Washington, D.C.—The recent cases of police excessive use of force and the treatment against minorities in the in small, medium, and large cities, including rural areas—cannot longer continue to be ignored in the United States. Regardless if you are a “Liberal” or a “Conservative,” the fact of the matter is that something must be fixed.
Many books and journals have been written about reforming the Intelligence Community (IC), following the 9/11 attacks, but little has been written about the policing practices in the United States. Making things more challenging, police departments in the United States have been under pressure by government managers to reduce their operation costs, which absorb a considerable amount of their budgets.
Therefore, diversity training, and community policing practices including in most cases crime prevention has been diminished or completely taken out of the policing world in many police departments. Continuing education for officers addressing customer service and professionalization when dealing with people are nearly non-existent or not available.
In other words, chiefs of police all over the US are forced to adopt practices from the private sector to cut costs. While cutting costs is important in order to avoid other problems, policing in the US continues to be managed as it has been with antiquated and obsolete policing models invented decades ago. Even with the invention of recent policing models, the implementation has not shown any real successes. Therefore, it is time to think outside the box for governments in the US.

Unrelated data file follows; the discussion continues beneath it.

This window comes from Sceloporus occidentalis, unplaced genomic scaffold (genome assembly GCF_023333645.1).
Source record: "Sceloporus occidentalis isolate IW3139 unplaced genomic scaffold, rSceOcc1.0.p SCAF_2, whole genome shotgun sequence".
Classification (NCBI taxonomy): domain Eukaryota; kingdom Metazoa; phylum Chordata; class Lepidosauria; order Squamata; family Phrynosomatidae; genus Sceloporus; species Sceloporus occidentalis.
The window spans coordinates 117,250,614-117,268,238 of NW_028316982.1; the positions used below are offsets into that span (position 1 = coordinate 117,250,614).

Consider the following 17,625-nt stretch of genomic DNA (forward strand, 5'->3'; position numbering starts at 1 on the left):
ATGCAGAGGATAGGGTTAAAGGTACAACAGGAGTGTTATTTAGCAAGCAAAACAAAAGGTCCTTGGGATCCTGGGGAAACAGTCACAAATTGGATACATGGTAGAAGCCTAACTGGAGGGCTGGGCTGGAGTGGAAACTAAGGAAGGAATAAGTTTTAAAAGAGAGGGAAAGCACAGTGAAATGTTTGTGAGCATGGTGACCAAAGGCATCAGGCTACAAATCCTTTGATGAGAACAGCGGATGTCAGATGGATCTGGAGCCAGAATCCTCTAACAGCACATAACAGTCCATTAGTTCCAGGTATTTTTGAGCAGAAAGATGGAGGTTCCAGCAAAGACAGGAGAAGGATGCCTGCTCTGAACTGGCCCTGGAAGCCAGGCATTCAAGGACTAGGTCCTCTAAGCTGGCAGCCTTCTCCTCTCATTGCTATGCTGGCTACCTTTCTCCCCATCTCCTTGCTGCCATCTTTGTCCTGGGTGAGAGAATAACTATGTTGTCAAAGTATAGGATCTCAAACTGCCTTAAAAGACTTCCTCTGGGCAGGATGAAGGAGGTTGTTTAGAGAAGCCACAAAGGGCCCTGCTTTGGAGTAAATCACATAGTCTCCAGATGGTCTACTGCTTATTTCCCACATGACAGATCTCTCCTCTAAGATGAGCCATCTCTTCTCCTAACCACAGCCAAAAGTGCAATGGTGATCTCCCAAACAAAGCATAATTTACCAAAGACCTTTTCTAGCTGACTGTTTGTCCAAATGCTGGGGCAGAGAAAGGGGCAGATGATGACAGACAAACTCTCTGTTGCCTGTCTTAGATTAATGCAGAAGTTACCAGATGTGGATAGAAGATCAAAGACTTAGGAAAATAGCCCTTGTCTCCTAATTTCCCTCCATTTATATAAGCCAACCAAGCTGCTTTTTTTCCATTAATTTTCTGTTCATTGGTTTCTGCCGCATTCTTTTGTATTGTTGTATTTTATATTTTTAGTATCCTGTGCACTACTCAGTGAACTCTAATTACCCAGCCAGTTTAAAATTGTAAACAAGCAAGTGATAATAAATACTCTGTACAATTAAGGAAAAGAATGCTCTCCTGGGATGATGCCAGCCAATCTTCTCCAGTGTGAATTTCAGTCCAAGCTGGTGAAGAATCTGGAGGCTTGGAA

As a law enforcement professional and Latino, I know what it is to be subjected to unfair police practices. I would not want to name police departments I had dealings with in my youth but I can say that my accent and my ethnicity had a lot of to do with how I was treated. And this is not an isolated situation. It is a daily occurrence for Latinos and Blacks all over the US.
What is the problem? You may ask.
Police departments in the US take form similar to the military organizations. It is not a problem that most police departments make it a priority to recruit military personnel or that these small to large police departments become militarized. I have met great police officers that are former or current military and they make great community policing elements as well as officers who had zero military training before becoming police officers.